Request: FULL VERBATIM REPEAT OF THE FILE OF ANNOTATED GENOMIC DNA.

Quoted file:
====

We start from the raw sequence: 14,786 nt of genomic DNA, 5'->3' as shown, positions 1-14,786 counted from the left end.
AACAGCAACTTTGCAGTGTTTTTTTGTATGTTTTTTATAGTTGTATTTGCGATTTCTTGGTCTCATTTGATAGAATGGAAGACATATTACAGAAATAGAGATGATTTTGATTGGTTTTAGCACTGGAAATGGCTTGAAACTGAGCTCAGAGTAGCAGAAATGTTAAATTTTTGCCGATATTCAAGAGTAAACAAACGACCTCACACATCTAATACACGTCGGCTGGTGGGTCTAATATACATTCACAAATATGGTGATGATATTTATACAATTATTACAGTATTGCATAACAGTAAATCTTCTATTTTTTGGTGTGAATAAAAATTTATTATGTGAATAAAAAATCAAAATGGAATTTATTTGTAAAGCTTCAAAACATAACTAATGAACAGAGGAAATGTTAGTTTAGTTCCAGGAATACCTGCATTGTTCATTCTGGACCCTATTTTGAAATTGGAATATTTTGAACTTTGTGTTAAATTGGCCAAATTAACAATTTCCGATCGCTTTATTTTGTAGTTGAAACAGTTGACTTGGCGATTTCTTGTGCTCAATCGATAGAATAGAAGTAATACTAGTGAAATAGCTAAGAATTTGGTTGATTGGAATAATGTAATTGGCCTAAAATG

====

We start from the raw sequence: 14,786 nt of genomic DNA, 5'->3' as shown, positions 1-14,786 counted from the left end.
AACAGCAACTTTGCAGTGTTTTTTTGTATGTTTTTTATAGTTGTATTTGCGATTTCTTGGTCTCATTTGATAGAATGGAAGACATATTACAGAAATAGAGATGATTTTGATTGGTTTTAGCACTGGAAATGGCTTGAAACTGAGCTCAGAGTAGCAGAAATGTTAAATTTTTGCCGATATTCAAGAGTAAACAAACGACCTCACACATCTAATACACGTCGGCTGGTGGGTCTAATATACATTCACAAATATGGTGATGATATTTATACAATTATTACAGTATTGCATAACAGTAAATCTTCTATTTTTTGGTGTGAATAAAAATTTATTATGTGAATAAAAAATCAAAATGGAATTTATTTGTAAAGCTTCAAAACATAACTAATGAACAGAGGAAATGTTAGTTTAGTTCCAGGAATACCTGCATTGTTCATTCTGGACCCTATTTTGAAATTGGAATATTTTGAACTTTGTGTTAAATTGGCCAAATTAACAATTTCCGATCGCTTTATTTTGTAGTTGAAACAGTTGACTTGGCGATTTCTTGTGCTCAATCGATAGAATAGAAGTAATACTAGTGAAATAGCTAAGAATTTGGTTGATTGGAATAATGTAATTGGCCTAAAATG